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Ray Laneville

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Just to follow up on this... I don't have the 2020 NEC yet, I need to order one. But, per the 2017 NEC 200.4 (A) Installation. Neutral conductors shall not be used for more than one branch circuit, for more than one multiwire branch circuit, or for more than one set of ungrounded feeder conductors unless specifically permitted elsewhere in this Code.

The 2 exceptions in the code are in 215.4 for polyphase feeders and 225.7 for outdoor lighting.

I have a collection of NEC's going back to 2004 so I was able to determine that this practice was eliminated in the 2014 NEC.

I didn't disbelieve you, but I don't see the point to this rule, except that it would be possible to move one of the hot wires to another breaker on the same phase and overload the neutral. ( I have seen this )
 

Brew12

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I didn't disbelieve you, but I don't see the point to this rule, except that it would be possible to move one of the hot wires to another breaker on the same phase and overload the neutral. ( I have seen this )
I agree. The electrical theory is sound that you can't overload the neutral as long as you have the 2 hots that are 180 out of phase.
Since the NEC is primarily based on fire hazards, I'm not sure exactly why the change was made. Maybe some safety issues have come into play when people put switches on the circuits.
 

Paul B

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Probably the people who make copper wire had something to do with it :cool:
I think it had something to do with people getting shocked off the neutral even when the breaker was off. But those people who don't know what they are doing should not mess with electricity. ;)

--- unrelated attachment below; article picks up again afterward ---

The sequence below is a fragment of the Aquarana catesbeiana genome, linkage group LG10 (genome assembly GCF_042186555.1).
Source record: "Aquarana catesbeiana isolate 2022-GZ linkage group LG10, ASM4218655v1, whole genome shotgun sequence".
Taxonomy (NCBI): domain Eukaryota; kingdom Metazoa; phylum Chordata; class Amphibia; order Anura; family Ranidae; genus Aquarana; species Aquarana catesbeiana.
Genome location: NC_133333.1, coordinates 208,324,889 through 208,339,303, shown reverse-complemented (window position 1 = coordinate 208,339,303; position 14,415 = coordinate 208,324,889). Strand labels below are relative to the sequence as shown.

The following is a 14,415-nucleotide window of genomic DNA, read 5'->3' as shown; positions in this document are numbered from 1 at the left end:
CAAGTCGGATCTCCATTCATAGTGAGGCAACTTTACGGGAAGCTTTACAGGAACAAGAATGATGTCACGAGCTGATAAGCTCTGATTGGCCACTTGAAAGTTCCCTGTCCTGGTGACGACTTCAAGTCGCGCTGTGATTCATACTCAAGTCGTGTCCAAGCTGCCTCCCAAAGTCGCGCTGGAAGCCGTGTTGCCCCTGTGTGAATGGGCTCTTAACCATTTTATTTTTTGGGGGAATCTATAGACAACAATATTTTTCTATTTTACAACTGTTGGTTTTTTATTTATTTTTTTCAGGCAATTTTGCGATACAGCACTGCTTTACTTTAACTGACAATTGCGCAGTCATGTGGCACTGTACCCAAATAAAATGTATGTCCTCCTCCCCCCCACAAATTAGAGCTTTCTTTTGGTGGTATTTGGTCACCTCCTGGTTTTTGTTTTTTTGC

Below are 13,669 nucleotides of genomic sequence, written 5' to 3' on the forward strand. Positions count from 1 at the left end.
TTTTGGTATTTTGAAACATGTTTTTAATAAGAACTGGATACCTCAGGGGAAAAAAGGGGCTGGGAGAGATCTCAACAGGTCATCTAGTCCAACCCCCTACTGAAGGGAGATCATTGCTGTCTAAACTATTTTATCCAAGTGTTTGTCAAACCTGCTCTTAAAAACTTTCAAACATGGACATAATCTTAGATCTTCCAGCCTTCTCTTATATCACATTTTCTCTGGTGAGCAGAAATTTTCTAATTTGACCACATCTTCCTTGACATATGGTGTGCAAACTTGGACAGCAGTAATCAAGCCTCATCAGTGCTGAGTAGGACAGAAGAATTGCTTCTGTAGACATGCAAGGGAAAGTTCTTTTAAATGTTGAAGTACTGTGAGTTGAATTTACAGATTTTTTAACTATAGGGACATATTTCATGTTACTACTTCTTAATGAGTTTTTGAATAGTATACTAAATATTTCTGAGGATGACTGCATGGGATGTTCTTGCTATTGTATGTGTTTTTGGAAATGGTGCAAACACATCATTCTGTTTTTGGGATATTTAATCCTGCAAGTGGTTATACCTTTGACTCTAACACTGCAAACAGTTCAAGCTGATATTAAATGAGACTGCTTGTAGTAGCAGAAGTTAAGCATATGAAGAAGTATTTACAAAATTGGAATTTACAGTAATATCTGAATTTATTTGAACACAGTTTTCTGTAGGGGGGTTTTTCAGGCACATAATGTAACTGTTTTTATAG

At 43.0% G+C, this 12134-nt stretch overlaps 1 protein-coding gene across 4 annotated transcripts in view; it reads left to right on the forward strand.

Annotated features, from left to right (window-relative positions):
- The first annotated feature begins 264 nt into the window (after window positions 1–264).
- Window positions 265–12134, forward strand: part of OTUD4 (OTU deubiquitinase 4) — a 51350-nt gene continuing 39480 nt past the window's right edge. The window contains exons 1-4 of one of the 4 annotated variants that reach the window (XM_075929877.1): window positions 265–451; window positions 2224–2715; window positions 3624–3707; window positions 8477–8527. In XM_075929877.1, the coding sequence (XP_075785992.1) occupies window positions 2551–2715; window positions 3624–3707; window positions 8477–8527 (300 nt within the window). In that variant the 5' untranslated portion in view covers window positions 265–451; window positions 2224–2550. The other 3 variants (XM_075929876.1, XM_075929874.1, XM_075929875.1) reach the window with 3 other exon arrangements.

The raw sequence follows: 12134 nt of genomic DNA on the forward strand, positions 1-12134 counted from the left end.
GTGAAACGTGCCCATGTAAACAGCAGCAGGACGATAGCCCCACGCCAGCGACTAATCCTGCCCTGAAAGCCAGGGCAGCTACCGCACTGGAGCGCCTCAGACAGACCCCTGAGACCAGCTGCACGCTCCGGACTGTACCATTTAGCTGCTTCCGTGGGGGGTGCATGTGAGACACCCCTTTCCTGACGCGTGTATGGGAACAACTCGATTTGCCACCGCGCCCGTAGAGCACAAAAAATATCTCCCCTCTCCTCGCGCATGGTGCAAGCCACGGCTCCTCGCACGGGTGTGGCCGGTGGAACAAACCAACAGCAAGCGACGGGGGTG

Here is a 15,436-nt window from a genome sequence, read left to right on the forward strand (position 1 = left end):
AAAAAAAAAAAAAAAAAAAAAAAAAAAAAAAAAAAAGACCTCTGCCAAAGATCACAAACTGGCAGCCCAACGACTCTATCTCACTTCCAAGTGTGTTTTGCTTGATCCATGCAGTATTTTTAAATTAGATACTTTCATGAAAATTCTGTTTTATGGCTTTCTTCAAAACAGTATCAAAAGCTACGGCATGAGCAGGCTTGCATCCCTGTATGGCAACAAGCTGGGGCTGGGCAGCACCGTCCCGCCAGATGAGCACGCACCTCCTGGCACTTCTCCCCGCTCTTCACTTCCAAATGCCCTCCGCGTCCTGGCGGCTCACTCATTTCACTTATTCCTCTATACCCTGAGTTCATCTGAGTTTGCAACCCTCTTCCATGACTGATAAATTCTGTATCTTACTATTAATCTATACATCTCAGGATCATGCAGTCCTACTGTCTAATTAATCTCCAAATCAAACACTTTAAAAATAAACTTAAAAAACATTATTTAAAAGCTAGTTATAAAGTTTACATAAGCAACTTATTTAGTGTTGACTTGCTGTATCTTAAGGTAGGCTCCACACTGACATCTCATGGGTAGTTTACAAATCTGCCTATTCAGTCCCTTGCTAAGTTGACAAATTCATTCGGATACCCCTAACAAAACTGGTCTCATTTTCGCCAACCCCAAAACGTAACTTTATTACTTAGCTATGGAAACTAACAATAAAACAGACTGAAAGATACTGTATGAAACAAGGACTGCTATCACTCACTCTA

Sleepydoc

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Probably the people who make copper wire had something to do with it :cool:
I think it had something to do with people getting shocked off the neutral even when the breaker was off. But those people who don't know what they are doing should not mess with electricity. ;)
My impression of the NEC is they have generally moved to making all circuits discrete and separate. Presumably for the reason @Brew12 mentioned above. There are plenty of non-electricians who retire outlets, etc. If you have 2 circuits on one neutral, you can easily end up with a hot neutral wire even though the breaker for the outlet you’re working on is turned off. It’s not terribly unlike the rule that says the neutral and ground need to be separate for a sub panel.
 

Matt Miller

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I bought these LED lights and stuff a few years ago but never finished it. I'm not sure the best way to wire these together, or if it's even safe to use.
It's for a 10g QT tank that I'll be using soon. I'm at the point now where I wouldn't be too upset if I scrap it and just buy a cheap newer light for it, I just want to be certain I'm not setting up a fire hazard.
Thanks in advance